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No matter how convenient it is, I can’t quite convert from the pen-and-paper schedule to an online calendar. Something about sitting down to plan, the physicality of a tangible planner, and the helpful delay between my thoughts and how quickly I can write them, makes for a more effective process.
As someone who evaluates products for a living, that means I’m typically suspended in an ongoing, Goldilocks-like search for the right planner. Ideally, it should have organizational structures (here are your tasks, your schedule, your notes), as well as the breathing room and lack of pressure to facilitate a healthy approach to self-betterment and growth. In other words, function and holism.
Which is why, after reading about the Panda Planner as the top pick in our buying guide for the best planner you can buy, I reached out to Michael Leip, the founder.
Leip, a cancer survivor, created the Panda Planner system as a way to recover from the anxiety and depression that often accompanies suffering from Lyme Disease, cancer, and traumatic brain injury. The system, which he says is based on scientific strategies for achieving productivity and happiness, worked for him.
The resultant 5.25-by-8.25-inch book, made of natural materials, is an undated calendar that is intended to be used for three to six months. You fill the dates in, so you can choose if the week starts on Sunday or Monday — and it invites you to think about progress from a positive, grateful outlook. Since its inception, it’s been making the rounds — changing hands from big-name editors to bloggers to your extremely organized coworkers. On Amazon, it has over 4,500 five-star reviews.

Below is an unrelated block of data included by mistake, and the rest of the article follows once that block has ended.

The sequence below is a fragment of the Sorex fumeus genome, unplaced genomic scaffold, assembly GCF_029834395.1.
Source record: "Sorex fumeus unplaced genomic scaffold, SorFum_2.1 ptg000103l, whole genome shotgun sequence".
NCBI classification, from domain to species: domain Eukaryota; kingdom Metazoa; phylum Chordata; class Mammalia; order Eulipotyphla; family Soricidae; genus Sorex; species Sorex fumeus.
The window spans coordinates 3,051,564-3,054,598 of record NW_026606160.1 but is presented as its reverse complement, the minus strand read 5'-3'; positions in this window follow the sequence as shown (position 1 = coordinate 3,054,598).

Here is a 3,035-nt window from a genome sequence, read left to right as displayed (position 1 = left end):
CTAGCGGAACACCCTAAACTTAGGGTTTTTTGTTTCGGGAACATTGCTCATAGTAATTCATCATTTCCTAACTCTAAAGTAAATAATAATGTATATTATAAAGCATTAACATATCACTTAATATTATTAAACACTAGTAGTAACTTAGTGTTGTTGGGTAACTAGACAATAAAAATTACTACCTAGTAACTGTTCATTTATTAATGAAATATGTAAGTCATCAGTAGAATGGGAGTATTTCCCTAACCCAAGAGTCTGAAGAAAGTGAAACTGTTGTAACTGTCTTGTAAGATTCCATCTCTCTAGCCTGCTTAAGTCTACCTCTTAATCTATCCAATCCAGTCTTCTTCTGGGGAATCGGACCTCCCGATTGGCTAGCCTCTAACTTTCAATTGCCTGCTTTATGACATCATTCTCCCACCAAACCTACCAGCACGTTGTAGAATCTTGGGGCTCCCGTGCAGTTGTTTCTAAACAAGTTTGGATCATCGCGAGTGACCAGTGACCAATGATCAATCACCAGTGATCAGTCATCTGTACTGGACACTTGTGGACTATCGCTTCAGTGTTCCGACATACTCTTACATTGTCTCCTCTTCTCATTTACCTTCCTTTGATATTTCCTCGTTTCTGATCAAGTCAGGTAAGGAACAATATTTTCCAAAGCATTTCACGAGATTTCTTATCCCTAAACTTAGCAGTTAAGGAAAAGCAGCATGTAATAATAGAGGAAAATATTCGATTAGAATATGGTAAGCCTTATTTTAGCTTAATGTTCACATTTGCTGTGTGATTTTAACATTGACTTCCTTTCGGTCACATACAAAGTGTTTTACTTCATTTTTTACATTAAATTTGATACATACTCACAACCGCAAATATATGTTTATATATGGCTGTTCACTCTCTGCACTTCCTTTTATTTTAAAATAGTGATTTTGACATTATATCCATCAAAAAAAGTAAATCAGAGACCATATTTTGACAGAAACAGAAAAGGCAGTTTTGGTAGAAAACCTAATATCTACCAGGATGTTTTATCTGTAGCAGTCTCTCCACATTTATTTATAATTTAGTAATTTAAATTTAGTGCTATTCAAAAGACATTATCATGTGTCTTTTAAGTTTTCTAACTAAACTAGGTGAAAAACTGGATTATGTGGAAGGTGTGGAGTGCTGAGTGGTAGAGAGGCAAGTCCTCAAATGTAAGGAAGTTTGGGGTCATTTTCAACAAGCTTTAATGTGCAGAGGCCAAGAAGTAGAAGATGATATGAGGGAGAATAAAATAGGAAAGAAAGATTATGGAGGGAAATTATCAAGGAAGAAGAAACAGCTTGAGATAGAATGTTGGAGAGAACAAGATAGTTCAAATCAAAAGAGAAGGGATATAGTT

Below, I walk you through how it’s set up and what it’s like to use.
The Panda Planner’s at-a-day glance
Each day page has a place for you to write the date, three things you’re grateful for, three things you’re looking forward to in the day, some affirmations for yourself, what you’d like to focus on, an exercise you’d like to do, and your projects and priorities.
On the opposite side, there’s a schedule column you can use to block in events, a task-list column, and a space for notes. Below them is a spot to log the wins of each day, and opportunities to improve.
The weekly glance
Every weekly page has a space to record and reflect upon up to five big wins, fewer spots for how you’ll improve, and boxes for “Things I Will Do To Make This Week Great” in four categories: personal, work, family/friends, and relationship. Below those boxes is what you’re looking forward to, habits you’re focused on developing, and a space for something new you’d like to learn and a passion project.
On the opposite weekly page, you’ll find room to record current projects and top goals.
All in all, it serves mostly as an effective prompt for reflection and living your next week with intention.
The monthly glance
The monthly pages have a classic calendar overview so you can schedule big events. In the bottom left is a space for planning: monthly goals and distractions to avoid. On the bottom right is a review to complete after of this month’s wins and the insights you gained. The right-hand side also has small spots for setting your focus and a good habit, and a column for notes.